White is the explainer in Breaking Bad, not DEA agent Hank Schrader, just as the great philosophers in The Wire were drug dealers like Omar Little and Bodie.

Breaking Bad follows in the tradition of modern gangster franchises like Grand Theft Auto, where the metropolis is reduced through the eyes of a petty felon into a corrupted pyramid scheme, crooked from top to bottom.

Hip-hop has for decades presented stories about drug dealing and hustling as a metaphor for American capitalism. A few years ago 50 Cent and Robert Greene managed to distill the metaphor into a bestselling book – The 50th Law – translating the lessons of crack dealing into a philosophy for the boardroom.

Walter White takes white people on that journey – thrust into poverty by his cancer diagnosis and son’s disability.

The gangster metaphor plays to Gandhi’s observation that a society should be judged by how it treats its weakest members. Society allows that many of the poor are forced to sell addictive, harmful products to make a living, and compete for clients in never ending bloody turf wars. Is it any surprise then that at the big end of town the same thing happens with oil – where the addiction is structured into the economy, the harm global, and the turf wars, well… wars?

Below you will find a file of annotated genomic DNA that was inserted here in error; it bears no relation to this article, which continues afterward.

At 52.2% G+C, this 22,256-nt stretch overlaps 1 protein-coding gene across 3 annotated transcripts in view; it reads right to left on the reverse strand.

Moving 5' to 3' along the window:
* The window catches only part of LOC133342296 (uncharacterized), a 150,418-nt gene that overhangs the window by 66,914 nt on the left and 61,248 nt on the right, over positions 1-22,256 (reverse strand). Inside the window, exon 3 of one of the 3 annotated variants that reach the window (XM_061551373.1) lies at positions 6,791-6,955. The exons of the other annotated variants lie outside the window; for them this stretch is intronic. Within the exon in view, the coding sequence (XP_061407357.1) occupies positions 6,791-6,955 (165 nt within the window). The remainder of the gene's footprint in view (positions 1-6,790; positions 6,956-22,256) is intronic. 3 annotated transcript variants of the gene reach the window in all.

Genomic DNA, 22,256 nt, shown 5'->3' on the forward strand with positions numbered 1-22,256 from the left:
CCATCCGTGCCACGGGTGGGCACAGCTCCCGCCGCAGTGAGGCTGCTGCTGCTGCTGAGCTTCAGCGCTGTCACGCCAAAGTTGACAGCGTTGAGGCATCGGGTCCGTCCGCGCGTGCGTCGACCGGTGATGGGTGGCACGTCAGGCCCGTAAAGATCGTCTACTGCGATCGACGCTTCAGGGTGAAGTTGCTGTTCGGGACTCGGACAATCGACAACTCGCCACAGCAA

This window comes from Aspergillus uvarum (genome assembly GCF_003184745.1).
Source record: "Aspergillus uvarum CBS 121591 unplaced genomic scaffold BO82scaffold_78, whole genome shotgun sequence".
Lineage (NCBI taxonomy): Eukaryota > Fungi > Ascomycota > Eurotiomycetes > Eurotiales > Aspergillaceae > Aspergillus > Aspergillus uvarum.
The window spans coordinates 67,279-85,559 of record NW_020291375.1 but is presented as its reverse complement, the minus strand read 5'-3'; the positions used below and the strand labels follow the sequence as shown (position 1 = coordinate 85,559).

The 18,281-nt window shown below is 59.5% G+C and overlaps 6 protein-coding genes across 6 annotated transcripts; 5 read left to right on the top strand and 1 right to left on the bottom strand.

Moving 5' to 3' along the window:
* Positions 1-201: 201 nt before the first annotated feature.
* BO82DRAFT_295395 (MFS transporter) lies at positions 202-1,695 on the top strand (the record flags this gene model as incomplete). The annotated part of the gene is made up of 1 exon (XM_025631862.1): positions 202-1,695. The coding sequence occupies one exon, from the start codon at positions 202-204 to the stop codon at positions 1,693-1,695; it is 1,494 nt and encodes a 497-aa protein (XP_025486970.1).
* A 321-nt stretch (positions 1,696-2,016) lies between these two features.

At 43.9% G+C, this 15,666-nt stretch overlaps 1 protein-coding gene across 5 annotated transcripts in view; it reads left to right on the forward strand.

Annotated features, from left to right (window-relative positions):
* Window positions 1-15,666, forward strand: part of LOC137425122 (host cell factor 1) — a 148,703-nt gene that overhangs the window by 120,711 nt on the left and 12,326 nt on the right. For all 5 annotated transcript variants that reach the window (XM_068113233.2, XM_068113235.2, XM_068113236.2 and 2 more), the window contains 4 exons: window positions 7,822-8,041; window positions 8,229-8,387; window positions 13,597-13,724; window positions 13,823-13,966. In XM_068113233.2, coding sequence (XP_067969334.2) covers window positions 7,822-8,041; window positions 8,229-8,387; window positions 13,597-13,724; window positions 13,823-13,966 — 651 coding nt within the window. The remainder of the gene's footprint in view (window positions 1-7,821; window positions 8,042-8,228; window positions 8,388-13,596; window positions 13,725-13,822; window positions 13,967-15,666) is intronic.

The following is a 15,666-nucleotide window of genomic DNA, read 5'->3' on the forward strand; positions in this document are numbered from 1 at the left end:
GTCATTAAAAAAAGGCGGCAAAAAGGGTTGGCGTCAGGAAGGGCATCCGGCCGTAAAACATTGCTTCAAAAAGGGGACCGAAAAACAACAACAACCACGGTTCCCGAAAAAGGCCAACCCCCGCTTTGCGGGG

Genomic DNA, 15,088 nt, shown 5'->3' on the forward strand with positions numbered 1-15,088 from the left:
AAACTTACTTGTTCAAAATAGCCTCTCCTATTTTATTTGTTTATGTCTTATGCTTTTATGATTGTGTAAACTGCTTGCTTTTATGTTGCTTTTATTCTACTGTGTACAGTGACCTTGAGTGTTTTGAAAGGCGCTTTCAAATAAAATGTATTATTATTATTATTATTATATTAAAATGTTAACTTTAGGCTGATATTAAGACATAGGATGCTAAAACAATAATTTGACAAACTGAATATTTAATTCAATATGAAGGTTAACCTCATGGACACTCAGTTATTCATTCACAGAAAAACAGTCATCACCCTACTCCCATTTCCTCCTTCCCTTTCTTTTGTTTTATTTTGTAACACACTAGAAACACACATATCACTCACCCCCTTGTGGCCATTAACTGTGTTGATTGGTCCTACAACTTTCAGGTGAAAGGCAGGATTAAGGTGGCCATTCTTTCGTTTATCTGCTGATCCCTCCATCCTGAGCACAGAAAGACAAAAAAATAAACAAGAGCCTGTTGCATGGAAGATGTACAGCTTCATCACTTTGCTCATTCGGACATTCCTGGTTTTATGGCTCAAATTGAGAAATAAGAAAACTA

Breaking Bad resonates because it opens the gangster metaphor up to young people about to enter adulthood and leave coddled suburbia. What they find will be the same as White – that the way to get wealth and power isn't to carry out humble teaching or police work, it's to find employment in jobs that serve profit and ignore consequence. For White that job is cooking meth, for the rest of us it means working for companies that pollute the environment, feed people products that kill them, and shear off mountain tops to generate power for air-conditioning units in the suburban homes in which we raise our children.

Breaking Bad is a parable for an intensely corporatised world where a younger generation are approaching their working life with suspicion and trepidation.

The brilliance of the show is that it doesn't allow the bleakness of this economic pact to be shrugged off with cynicism, irony, or dissimulation. As White discovers, working only for money eventually strikes at the heart of a person.

Watching White fall to pieces is like watching any ambitious careerist slowly transform from loving family member to deranged, miserable, BMW3 driving, Hublot wearing, inhuman psychopath. At first he tries to justify the negative outcomes of his work by blaming the duress of circumstance. Later, he blames the responsibilities of power. Eventually, dry of excuses, he turns on his wife and bullies and belittles her for speaking against him.

And there is a shade of Walter White in all of us when we try and hide, excuse and eventually give up justifying the negative work we do. When we work for and consume the products of companies that contribute to anthropogenic climate change, sweatshops, obesity, diabetes, species extinction, conflict and hate, and pretend that these outcomes will never come back to harm our families or haunt us in the suburban Arcadias we're so obsessed with building (and fleeing to).  

The show’s message is that bad work catches up with you, wherever you run.

That is because bad work transforms us. Overtime, it consumes the soul.

And in a society addicted to bad work, it eventually consumes all.